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Exercise solution:
Are playing cards and dice immutable?

I find it reasonable that a Die is mutable. Each time we toss it we change/mutate its state.

I do not think it is justifiable to have a mutable Card class. It would be strange - and against our intuition - to change the suite or value of an already existing card. The state of a Card is never changed.

In the code, mutability reveals itself by assignments to the instance variables in the bodies of methods.

Why is it natural to use structs for immutable objects and classes for mutable objects?

Classes are reference types. There are often several references to the same objects (this is called aliasing). If the state of the object is update/mutated it can be observed via all the references. Instances of classes are only copied on demand (for instance via Clone or via use of a copy constructor). In your client program you need to be aware of this. Due to aliasing via references, the copy of an object cannot always be used in place of the original object! The identity of class instances are strong.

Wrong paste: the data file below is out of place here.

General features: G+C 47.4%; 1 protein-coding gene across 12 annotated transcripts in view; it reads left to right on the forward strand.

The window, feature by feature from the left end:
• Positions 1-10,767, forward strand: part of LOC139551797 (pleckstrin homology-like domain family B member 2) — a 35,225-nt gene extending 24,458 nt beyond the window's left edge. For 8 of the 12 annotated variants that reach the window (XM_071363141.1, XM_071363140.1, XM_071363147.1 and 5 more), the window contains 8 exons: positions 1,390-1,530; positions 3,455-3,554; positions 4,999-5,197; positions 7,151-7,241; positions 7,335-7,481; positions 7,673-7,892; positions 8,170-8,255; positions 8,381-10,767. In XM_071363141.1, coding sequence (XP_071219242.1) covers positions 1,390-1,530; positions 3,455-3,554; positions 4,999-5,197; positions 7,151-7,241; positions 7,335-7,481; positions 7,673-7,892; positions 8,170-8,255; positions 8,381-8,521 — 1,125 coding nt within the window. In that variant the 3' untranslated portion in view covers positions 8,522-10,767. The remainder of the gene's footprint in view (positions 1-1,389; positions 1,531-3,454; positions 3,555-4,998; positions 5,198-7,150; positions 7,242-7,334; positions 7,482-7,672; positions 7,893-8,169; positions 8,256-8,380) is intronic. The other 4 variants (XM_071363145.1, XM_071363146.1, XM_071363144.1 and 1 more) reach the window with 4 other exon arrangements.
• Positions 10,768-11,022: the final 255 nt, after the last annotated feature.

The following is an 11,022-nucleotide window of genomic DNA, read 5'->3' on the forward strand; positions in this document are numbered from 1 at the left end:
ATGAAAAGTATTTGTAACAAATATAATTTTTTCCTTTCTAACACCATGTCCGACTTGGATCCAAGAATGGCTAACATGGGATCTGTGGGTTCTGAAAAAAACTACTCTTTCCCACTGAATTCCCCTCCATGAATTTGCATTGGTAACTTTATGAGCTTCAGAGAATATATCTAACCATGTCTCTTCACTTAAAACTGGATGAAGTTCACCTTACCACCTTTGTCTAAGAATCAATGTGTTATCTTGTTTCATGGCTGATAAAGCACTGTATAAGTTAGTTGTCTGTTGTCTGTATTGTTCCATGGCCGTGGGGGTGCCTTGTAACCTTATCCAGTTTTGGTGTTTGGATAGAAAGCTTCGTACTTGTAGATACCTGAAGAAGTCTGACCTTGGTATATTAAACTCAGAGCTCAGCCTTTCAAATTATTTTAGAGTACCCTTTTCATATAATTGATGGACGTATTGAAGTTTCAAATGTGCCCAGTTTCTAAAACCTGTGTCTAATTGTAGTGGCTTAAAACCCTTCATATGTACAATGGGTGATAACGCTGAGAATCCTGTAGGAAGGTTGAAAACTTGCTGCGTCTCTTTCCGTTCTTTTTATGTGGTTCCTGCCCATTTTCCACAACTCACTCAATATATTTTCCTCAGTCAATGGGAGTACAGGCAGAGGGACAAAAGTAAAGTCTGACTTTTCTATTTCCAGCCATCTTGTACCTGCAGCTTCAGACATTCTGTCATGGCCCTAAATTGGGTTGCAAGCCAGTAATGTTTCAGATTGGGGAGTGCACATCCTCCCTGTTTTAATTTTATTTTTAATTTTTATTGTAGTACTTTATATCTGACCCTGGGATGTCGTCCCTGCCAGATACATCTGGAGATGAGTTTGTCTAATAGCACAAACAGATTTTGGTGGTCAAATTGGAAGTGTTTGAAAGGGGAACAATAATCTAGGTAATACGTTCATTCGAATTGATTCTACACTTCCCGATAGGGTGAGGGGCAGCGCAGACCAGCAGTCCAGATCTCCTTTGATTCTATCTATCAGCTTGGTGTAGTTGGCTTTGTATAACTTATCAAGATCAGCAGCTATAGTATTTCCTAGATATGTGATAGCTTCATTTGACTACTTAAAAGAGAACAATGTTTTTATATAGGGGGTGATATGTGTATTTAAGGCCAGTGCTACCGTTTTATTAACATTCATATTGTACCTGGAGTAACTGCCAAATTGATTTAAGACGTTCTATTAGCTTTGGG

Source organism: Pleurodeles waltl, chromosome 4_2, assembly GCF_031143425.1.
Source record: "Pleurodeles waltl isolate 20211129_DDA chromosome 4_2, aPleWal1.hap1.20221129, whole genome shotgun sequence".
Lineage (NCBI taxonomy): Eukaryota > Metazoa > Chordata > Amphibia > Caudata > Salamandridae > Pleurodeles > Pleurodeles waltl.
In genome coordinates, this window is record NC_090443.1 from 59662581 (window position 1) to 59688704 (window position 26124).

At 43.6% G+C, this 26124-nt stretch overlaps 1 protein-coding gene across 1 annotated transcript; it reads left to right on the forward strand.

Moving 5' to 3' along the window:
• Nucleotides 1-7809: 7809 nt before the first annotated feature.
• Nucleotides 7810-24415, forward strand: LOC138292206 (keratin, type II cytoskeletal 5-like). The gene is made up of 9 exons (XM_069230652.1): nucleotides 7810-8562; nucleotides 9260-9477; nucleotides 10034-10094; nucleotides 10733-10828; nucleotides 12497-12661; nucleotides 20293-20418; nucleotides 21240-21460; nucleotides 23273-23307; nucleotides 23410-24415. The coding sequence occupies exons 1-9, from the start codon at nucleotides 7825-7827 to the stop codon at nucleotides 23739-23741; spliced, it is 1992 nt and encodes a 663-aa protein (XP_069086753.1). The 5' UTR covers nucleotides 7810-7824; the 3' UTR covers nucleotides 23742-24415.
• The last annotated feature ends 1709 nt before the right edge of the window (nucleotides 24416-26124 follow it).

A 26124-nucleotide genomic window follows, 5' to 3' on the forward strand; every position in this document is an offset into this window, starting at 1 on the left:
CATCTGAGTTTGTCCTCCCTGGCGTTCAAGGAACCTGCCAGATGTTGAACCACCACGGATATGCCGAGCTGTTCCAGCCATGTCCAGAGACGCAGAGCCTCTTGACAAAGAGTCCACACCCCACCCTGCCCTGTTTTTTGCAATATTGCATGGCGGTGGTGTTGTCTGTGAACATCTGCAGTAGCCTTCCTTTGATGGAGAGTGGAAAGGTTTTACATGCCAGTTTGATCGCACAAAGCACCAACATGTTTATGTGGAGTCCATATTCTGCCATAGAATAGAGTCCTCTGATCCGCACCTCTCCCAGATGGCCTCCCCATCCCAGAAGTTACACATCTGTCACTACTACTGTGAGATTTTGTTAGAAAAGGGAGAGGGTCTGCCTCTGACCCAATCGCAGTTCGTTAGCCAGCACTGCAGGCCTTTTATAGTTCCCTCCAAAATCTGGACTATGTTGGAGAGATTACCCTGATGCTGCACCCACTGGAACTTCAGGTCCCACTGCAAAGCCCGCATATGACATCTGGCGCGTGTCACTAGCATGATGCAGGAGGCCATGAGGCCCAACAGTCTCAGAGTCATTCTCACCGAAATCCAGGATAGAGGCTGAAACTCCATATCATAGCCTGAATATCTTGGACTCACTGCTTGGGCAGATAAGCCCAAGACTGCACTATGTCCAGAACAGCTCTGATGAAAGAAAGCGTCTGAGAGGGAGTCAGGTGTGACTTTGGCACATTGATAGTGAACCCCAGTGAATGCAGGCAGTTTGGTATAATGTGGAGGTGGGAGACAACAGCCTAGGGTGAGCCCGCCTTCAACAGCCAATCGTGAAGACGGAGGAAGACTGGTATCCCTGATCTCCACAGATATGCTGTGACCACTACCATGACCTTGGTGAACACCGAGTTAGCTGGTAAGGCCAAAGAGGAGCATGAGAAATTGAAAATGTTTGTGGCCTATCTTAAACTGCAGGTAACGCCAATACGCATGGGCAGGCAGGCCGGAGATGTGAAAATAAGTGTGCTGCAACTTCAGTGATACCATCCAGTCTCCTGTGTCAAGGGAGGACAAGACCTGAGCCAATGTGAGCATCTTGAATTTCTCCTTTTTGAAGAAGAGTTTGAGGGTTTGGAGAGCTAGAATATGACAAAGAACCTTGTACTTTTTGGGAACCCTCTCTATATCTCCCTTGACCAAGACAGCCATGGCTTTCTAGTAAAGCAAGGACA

In contrast, structs are value types. Instances of structs are copied a lot - by assignments, parameter passing, and by return. A copy of a struct instance is just as good as the original. In your client program, you should not notice if you deal with the original struct instance or a copy of it. Mutation is dealt with by creating a "mutated copy". The identity of struct instances are weak.

If you want to mutate an object you should be very conscious about making copies of the object. Such consciousness can be handled with classes, but not with structs.